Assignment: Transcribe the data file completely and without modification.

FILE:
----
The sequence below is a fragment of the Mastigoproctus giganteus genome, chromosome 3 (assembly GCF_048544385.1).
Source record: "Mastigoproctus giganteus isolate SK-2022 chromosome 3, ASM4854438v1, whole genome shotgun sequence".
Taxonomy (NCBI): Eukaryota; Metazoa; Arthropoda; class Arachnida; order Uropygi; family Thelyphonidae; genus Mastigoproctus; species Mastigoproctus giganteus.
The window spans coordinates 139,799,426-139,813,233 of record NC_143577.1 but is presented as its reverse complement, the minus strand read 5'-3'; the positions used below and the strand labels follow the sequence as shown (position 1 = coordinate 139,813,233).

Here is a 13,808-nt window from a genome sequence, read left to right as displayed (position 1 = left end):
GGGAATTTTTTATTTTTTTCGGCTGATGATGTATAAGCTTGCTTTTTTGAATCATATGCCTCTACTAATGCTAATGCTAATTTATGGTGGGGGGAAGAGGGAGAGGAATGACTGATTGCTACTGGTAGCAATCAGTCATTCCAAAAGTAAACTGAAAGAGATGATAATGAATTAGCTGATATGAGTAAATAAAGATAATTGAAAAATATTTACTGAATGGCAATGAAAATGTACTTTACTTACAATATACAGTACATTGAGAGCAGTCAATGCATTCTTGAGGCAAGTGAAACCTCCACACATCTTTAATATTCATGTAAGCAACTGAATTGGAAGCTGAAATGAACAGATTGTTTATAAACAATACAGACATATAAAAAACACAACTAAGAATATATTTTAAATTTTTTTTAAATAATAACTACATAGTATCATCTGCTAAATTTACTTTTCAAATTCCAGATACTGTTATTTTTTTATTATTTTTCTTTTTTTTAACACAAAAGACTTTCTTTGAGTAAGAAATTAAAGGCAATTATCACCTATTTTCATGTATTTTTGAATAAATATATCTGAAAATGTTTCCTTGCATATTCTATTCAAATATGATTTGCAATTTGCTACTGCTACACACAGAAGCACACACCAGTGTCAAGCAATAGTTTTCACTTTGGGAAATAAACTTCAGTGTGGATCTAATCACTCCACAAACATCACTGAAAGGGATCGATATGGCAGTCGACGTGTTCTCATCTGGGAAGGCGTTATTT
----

The sequence below is a fragment of the Mastigoproctus giganteus genome, chromosome 3 (assembly GCF_048544385.1).
Source record: "Mastigoproctus giganteus isolate SK-2022 chromosome 3, ASM4854438v1, whole genome shotgun sequence".
Taxonomy (NCBI): Eukaryota; Metazoa; Arthropoda; class Arachnida; order Uropygi; family Thelyphonidae; genus Mastigoproctus; species Mastigoproctus giganteus.
The window spans coordinates 139,799,426-139,813,233 of record NC_143577.1 but is presented as its reverse complement, the minus strand read 5'-3'; the positions used below and the strand labels follow the sequence as shown (position 1 = coordinate 139,813,233).

Here is a 13,808-nt window from a genome sequence, read left to right as displayed (position 1 = left end):
GGGAATTTTTTATTTTTTTCGGCTGATGATGTATAAGCTTGCTTTTTTGAATCATATGCCTCTACTAATGCTAATGCTAATTTATGGTGGGGGGAAGAGGGAGAGGAATGACTGATTGCTACTGGTAGCAATCAGTCATTCCAAAAGTAAACTGAAAGAGATGATAATGAATTAGCTGATATGAGTAAATAAAGATAATTGAAAAATATTTACTGAATGGCAATGAAAATGTACTTTACTTACAATATACAGTACATTGAGAGCAGTCAATGCATTCTTGAGGCAAGTGAAACCTCCACACATCTTTAATATTCATGTAAGCAACTGAATTGGAAGCTGAAATGAACAGATTGTTTATAAACAATACAGACATATAAAAAACACAACTAAGAATATATTTTAAATTTTTTTTAAATAATAACTACATAGTATCATCTGCTAAATTTACTTTTCAAATTCCAGATACTGTTATTTTTTTATTATTTTTCTTTTTTTTAACACAAAAGACTTTCTTTGAGTAAGAAATTAAAGGCAATTATCACCTATTTTCATGTATTTTTGAATAAATATATCTGAAAATGTTTCCTTGCATATTCTATTCAAATATGATTTGCAATTTGCTACTGCTACACACAGAAGCACACACCAGTGTCAAGCAATAGTTTTCACTTTGGGAAATAAACTTCAGTGTGGATCTAATCACTCCACAAACATCACTGAAAGGGATCGATATGGCAGTCGACGTGTTCTCATCTGGGAAGGCGTTATTT